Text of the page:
Weekly Bird Report

The Weekly Bird Report with Mark Faherty can be heard every Wednesday morning at 8:45am and afternoon at 5:45pm.

Mark has been the Science Coordinator at Mass Audubon’s Wellfleet Bay Wildlife Sanctuary since August 2007 and has led birding trips for Mass Audubon since 2002. He is past president of the Cape Cod Bird Club and current member of the Massachusetts Avian Records Committee.

Carolyn Longworth

With the snow flying as I write, and a few wintry cold fronts already under our belt, it may not seem like prime time for finding rare birds from around the globe. But once again this week, feathered visitors from weird places have descended upon us, demanding my attention.

Mark Faherty

If a rare bird shows up, but no “birder” sees it, was it really there? This was the deep, metaphysical question I was pondering this week, thanks to the emergence of some shadowy reports and blurry photos depicting one of the rarest birds on the Cape in many years. 

Mark Faherty

While birds like robins, Yellow-rumped Warblers, and goldfinches are still on the move, for the most part, songbird migration is over, symbolically marked by the arrival of juncos. Here on the Cape, it’s the comings and goings of waterfowl and seabirds that defines November. From quiet ponds to raging surf, backshore to bay, the winter waterbirds are here, and they are hungry.

Andrew Reding / flickr / bit.ly/32E4tg5

This past weekend, an all-start cast of birders gathered in Nantucket, united in one purpose – to go all out birding the island in honor of the late legend himself, and the originator of these radio pieces, Vern Laux.  

A. Vince

This month's Bird News is broadcast live from the Wellfleet Bay Wildlife Sanctuary with wildlife biologist  Mark Faherty and host Mindy Todd. Cold weather is here, and birds are coping thanks to their many special adaptations. 

Mark Faherty

A few weeks ago, my wife Emily and I packed up the toddler and the dog and headed to what has become a special place for us, Mt. Desert Island in Downeast Maine.

Credit Natural England / bit.ly/2CYFETX / Creative Commons 2.0

I want you to envision a 17th century, agrarian version of yourself. Superstitions are rampant and it’s generally accepted that ghosts live among us. You’re entering an old abandoned barn on some spooky fall night, when suddenly a white, spectral figure with dead, black eyes slips noiselessly past you, right before you hear this.

Nancy Ransom


As we head into the last days of October, change is evident in the bird world. Our backyard catbirds are mostly gone, headed for Central American forests. New ducks are arriving by the day on both pond and bay. Behaviors are also changing, as our resident woodpeckers, titmice, and chickadees are loading their winter larders by stashing sunflower seeds and acorns in holes and crevices.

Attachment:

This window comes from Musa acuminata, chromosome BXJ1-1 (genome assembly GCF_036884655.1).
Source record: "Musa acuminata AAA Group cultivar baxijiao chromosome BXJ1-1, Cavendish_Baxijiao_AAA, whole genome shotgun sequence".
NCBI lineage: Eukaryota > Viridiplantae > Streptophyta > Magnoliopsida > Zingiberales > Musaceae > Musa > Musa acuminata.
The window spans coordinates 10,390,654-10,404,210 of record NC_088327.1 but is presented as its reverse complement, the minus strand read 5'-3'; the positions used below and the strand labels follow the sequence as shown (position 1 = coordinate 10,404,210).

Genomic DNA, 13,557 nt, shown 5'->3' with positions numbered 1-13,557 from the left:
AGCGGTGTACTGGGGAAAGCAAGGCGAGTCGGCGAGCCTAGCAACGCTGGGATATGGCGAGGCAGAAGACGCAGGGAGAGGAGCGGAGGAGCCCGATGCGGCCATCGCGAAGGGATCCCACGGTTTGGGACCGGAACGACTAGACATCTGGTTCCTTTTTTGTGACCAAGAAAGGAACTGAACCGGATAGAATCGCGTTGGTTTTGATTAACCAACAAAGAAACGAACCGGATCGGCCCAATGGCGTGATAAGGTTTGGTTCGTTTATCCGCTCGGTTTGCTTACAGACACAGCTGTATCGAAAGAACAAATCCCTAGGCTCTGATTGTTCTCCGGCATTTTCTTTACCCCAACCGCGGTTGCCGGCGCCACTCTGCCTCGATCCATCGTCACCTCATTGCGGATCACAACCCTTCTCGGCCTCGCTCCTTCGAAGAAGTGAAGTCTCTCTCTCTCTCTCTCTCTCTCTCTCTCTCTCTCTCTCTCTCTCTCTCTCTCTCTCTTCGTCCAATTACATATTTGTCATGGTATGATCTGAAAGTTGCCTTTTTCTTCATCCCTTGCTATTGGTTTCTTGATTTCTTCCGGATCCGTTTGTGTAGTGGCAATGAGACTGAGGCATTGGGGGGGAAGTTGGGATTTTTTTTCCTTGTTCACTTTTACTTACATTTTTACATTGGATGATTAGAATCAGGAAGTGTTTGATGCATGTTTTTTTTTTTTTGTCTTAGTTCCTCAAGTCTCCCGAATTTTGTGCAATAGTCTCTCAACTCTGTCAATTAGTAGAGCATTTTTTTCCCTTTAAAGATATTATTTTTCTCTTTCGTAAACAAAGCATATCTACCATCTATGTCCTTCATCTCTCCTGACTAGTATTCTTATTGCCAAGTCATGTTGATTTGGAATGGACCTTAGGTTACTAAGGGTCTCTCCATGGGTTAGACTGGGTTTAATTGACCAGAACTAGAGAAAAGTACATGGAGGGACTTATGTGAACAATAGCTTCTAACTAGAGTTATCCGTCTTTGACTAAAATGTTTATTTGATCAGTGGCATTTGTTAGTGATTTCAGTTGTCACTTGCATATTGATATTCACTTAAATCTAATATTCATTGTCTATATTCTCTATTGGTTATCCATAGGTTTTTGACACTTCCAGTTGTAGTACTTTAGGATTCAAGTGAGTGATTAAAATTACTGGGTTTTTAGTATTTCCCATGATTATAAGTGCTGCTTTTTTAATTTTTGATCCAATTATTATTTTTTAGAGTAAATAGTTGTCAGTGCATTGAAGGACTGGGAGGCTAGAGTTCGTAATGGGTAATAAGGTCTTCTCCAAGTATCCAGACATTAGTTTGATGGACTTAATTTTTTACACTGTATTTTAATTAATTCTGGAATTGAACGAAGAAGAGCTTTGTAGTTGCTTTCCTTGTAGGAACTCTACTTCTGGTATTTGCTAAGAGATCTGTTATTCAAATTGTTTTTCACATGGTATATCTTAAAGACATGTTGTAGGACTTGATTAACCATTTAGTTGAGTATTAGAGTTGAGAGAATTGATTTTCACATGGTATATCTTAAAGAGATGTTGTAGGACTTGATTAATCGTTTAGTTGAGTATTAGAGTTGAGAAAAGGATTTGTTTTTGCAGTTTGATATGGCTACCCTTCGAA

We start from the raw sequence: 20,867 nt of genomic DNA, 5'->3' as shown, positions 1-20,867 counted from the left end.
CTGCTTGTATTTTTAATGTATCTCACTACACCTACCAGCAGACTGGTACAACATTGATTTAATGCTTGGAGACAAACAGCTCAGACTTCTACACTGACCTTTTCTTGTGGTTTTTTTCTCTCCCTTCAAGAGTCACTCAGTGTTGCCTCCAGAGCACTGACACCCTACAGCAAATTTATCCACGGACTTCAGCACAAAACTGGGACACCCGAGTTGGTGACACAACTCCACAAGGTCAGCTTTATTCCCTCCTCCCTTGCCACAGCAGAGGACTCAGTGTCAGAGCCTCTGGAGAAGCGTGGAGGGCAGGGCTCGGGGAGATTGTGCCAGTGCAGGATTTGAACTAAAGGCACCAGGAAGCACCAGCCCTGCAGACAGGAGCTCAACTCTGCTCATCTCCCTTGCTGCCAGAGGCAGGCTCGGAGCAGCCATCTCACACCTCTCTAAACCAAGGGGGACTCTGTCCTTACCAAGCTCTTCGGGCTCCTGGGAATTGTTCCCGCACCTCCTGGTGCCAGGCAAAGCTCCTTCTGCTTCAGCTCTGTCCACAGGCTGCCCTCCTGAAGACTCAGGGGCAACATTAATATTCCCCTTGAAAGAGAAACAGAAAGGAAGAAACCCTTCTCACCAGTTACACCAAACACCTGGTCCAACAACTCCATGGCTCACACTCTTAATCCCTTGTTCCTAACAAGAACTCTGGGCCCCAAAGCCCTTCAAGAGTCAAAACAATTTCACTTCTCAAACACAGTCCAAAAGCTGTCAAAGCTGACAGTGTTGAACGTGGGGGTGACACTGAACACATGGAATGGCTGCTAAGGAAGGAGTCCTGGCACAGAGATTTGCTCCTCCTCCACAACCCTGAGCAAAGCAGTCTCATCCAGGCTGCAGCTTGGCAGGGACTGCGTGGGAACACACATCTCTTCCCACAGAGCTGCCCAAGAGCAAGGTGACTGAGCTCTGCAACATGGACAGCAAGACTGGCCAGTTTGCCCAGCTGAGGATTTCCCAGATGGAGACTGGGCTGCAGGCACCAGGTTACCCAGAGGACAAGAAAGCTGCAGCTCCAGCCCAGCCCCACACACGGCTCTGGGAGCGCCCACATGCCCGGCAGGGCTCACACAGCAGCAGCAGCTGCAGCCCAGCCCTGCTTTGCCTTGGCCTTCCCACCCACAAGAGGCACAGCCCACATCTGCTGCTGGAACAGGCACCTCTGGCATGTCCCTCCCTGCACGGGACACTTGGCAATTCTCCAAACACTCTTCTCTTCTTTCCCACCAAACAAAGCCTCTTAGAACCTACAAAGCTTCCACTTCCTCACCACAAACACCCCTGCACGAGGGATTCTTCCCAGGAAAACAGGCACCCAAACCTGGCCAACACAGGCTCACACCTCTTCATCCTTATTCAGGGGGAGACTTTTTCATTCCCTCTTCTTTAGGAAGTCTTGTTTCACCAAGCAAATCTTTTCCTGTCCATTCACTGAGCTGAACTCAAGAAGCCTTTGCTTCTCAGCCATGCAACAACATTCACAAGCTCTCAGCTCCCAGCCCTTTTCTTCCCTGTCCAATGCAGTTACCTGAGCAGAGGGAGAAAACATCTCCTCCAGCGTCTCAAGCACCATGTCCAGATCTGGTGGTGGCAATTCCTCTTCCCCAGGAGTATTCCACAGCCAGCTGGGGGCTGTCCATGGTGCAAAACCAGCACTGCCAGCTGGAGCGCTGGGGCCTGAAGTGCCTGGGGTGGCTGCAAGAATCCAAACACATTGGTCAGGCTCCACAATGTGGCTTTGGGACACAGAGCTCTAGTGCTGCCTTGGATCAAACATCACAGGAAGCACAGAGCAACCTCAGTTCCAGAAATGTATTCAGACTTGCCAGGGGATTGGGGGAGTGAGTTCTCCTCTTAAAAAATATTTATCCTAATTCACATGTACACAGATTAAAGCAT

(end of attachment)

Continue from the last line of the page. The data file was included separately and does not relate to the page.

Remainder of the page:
Mick Thompson / flickr / bit.ly/2VPW2MT

After wearing out its welcome over several days, last week’s never-ending Nor’easter finally passed, leaving a handful of smiling birders in its wake. Why are they smiling? Are they storm-damage sadists who are really into coastal erosion? Maybe, but many birders welcome a good Nor’easter, or, as you weather nerds may call them, macro-scale extratropical cyclones. That’s because these storms often come bearing gifts. The initial strong northeast winds can load up Cape Cod Bay with all manner of offshore birds from the Gulf of Maine, many blown inshore against their will.

gman25 / bit.ly/2os5Hx0


This is a time of year when it can be hard to imagine that birds are declining. With flocks of sometimes thousands of Tree Swallows swarming the dunes of Sandy Neck in Barnstable or High Head in Truro, marauding bands of over a thousand grackles storming through wooded neighborhoods, and massive flocks of sea ducks forming off Monomoy like smoke on the water, it can seem like all is fine. But a viral new study estimates that, in fact, we have lost nearly a third of the individual birds on the continent since 1970. So how can we reconcile what we see with what we read?

Mark Faherty

In my ever humble opinion, October is the best month to witness bird migration on the Cape and islands. While migration has been revving its metaphorical engine since July, October is when it starts to peel out and leave skid marks. Warblers and shorebirds are still on the move, and are now joined more and more by sparrows, seabirds, and assorted other migrants arriving from all directions. So what is it about this month that brings all the birds?

Peter R. Flood / flickr / bit.ly/2mGDJfx

If you listen regularly, you know that I occasionally report on the so called Extreme Pelagic birding trips run by the vaunted Brookline Bird Club. Well, those wacky, ocean going birders were at it again this past weekend, when, on a quest for rare seabirds, they steamed out of Hyannis aboard the Helen H. 

Tom Benson / flickr / bit.ly/2mn04Pj

It’s a global world. You hear that a lot these days, and while this statement has all the keen insight of the equally inane modern cliché “it is what it is”, there is a certain amount of truth in it. And at no time is the natural world more “global” than during bird migration, especially on the Cape and Islands. You could spend an entire middle school geography course studying the countries of origin of the birds that pass through here. 

Mark Faherty


September is a great time to add plants to the yard to benefit wildlife. Last week I covered some trees, shrubs, and hummingbird plants to liven up your property, and I promised to cover perennials this week.